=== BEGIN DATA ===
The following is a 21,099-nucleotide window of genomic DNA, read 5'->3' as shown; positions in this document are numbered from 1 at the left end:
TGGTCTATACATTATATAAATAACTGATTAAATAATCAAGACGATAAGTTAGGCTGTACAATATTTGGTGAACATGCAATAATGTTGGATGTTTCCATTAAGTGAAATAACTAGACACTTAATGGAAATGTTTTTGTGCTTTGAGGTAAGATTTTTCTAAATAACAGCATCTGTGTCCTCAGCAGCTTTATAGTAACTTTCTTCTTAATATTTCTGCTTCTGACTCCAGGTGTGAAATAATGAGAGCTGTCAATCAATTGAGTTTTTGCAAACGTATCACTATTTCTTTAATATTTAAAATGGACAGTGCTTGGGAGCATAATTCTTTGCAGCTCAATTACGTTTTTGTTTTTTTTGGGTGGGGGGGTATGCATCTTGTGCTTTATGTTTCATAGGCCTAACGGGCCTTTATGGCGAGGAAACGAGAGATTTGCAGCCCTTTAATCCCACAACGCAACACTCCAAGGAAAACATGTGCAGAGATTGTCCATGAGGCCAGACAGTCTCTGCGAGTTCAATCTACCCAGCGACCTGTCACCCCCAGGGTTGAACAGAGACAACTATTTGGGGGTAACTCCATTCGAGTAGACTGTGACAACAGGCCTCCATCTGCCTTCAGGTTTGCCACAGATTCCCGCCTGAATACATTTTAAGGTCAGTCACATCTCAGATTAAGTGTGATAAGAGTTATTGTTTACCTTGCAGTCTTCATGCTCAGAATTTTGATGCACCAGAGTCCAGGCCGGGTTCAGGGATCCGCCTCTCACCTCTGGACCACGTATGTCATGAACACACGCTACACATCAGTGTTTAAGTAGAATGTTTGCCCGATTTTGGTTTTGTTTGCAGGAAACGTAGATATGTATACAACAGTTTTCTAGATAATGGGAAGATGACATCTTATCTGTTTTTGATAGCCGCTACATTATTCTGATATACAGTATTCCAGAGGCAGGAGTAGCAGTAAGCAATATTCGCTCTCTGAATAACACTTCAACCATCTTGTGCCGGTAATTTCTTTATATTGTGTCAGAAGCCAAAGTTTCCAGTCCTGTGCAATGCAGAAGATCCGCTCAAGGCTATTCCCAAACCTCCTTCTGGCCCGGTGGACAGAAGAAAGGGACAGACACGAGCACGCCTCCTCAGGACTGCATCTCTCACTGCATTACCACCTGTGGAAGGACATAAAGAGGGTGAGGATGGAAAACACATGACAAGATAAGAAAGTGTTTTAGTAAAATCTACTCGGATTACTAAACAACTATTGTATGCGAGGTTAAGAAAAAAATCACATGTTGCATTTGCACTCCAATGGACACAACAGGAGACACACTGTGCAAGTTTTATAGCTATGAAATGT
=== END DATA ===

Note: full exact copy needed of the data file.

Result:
The following is a 21,099-nucleotide window of genomic DNA, read 5'->3' as shown; positions in this document are numbered from 1 at the left end:
TGGTCTATACATTATATAAATAACTGATTAAATAATCAAGACGATAAGTTAGGCTGTACAATATTTGGTGAACATGCAATAATGTTGGATGTTTCCATTAAGTGAAATAACTAGACACTTAATGGAAATGTTTTTGTGCTTTGAGGTAAGATTTTTCTAAATAACAGCATCTGTGTCCTCAGCAGCTTTATAGTAACTTTCTTCTTAATATTTCTGCTTCTGACTCCAGGTGTGAAATAATGAGAGCTGTCAATCAATTGAGTTTTTGCAAACGTATCACTATTTCTTTAATATTTAAAATGGACAGTGCTTGGGAGCATAATTCTTTGCAGCTCAATTACGTTTTTGTTTTTTTTGGGTGGGGGGGTATGCATCTTGTGCTTTATGTTTCATAGGCCTAACGGGCCTTTATGGCGAGGAAACGAGAGATTTGCAGCCCTTTAATCCCACAACGCAACACTCCAAGGAAAACATGTGCAGAGATTGTCCATGAGGCCAGACAGTCTCTGCGAGTTCAATCTACCCAGCGACCTGTCACCCCCAGGGTTGAACAGAGACAACTATTTGGGGGTAACTCCATTCGAGTAGACTGTGACAACAGGCCTCCATCTGCCTTCAGGTTTGCCACAGATTCCCGCCTGAATACATTTTAAGGTCAGTCACATCTCAGATTAAGTGTGATAAGAGTTATTGTTTACCTTGCAGTCTTCATGCTCAGAATTTTGATGCACCAGAGTCCAGGCCGGGTTCAGGGATCCGCCTCTCACCTCTGGACCACGTATGTCATGAACACACGCTACACATCAGTGTTTAAGTAGAATGTTTGCCCGATTTTGGTTTTGTTTGCAGGAAACGTAGATATGTATACAACAGTTTTCTAGATAATGGGAAGATGACATCTTATCTGTTTTTGATAGCCGCTACATTATTCTGATATACAGTATTCCAGAGGCAGGAGTAGCAGTAAGCAATATTCGCTCTCTGAATAACACTTCAACCATCTTGTGCCGGTAATTTCTTTATATTGTGTCAGAAGCCAAAGTTTCCAGTCCTGTGCAATGCAGAAGATCCGCTCAAGGCTATTCCCAAACCTCCTTCTGGCCCGGTGGACAGAAGAAAGGGACAGACACGAGCACGCCTCCTCAGGACTGCATCTCTCACTGCATTACCACCTGTGGAAGGACATAAAGAGGGTGAGGATGGAAAACACATGACAAGATAAGAAAGTGTTTTAGTAAAATCTACTCGGATTACTAAACAACTATTGTATGCGAGGTTAAGAAAAAAATCACATGTTGCATTTGCACTCCAATGGACACAACAGGAGACACACTGTGCAAGTTTTATAGCTATGAAATGT